• Crewel: Crewel work uses thicker thread or several smaller threads simultaneously to create a denser, more three-dimensional surface pattern. Traditionally crewel is worked with wool for a unique and easily identified texture.
  • Stumpwork: Stumpwork also creates a 3-dimensional look using a more advanced layering method. Stumpwork is sometimes also called French Embroidery, whereas crewelwork has its origins in England. Stumpwork often combines thin felt designs entirely covered by a solid layer of stitching. This is not a recommended method for beginners.
  • Thread painting: Also called needle painting, this unique, advanced form of embroidery combines short and long stitches in a way that produces the appearance of being painted or photographed rather than stitched.
  • Blackwork: Blackwork consists of a repeating pattern worked in black thread. The designs range from simple to intricate. Blackwork is traditionally geometrical shapes but can also be a repeated floral design. 

With so many styles to choose from, you could spend a lifetime exploring them all, or you can become an expert at just one or two. Embroidery can truly express an individual personality, either of the creator or the recipient of the creation.


Diversity: Freestyle embroidery encompasses a plethora of mediums. Almost any fabric, plastic, leather, or other flat media can be embroidered. But for a beginner, a simple pattern on cotton fabric would probably be the best choice.

Stitch choices: Embroidery is not difficult to learn but does require the mastery of a number of basic stitches and knots. Each stitch has a specific purpose. Once the basics are learned, almost any embroidery project can be tackled with relative ease.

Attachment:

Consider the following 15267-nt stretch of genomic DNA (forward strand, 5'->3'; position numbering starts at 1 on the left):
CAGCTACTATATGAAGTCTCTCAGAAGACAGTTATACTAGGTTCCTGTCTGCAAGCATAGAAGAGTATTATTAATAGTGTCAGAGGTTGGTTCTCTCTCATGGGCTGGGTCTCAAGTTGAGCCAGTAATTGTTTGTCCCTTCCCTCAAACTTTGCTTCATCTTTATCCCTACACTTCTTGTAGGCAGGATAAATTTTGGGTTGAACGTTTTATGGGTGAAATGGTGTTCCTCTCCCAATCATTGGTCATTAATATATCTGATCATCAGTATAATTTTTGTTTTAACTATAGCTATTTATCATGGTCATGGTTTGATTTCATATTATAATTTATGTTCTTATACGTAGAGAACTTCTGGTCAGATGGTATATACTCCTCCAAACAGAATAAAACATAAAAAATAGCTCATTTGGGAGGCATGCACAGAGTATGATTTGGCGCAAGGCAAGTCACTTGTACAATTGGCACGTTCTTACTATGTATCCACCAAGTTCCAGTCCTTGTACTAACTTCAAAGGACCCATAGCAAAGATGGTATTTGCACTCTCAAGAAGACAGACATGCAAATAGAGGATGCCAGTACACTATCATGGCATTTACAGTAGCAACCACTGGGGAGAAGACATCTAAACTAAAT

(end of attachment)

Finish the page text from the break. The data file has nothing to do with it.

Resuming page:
Larger stitches: Most embroidery stitches are large enough to see easily. Surface embroidery projects can be completed without fear of eyestrain, even without perfect eyesight. 

More forgiving: Unlike cross-stitch, freestyle embroidery does not require quite so much perfection of stitches. While it’s still important not to pull too tightly or leave threads loosely hanging, if every stitch is not exactly the same length, it will not be quite so noticeable. 

Machine option: Freestyle embroidery need not be done by hand. There are sewing machines with embroidery options for those who cannot hand stitch. So you can still add a unique embellishment without the fuss or pain of hand stitching. But for those who are able, there’s no substitute for the satisfaction of creating unique embellishments on your own.


Larger learning curve: As already mentioned, embroidery does require the beginner to learn multiple new stitches. Some are simple, others more challenging. All are doable, and beginners will soon think more about the design than the stitches.

Possible greater investment: Although most beginning projects will not require any more significant investment than cross-stitch would, those requirements may change over time. Coss-stitch is cross-stitch, but embroidery styles and mediums vary greatly. You might want to try working with ribbons or yarn. You may need special backing for some projects. 

Of course, most of the extras will be down the road for beginners. If you are entirely new to embroidery and are not beginning with a particular project in mind, I recommend purchasing a small kit. 

Kits include all you need for one project, along with detailed instructions to get you or your child started on a lifelong embroidery adventure. And don’t forget to avail yourself of the many tutorials available online.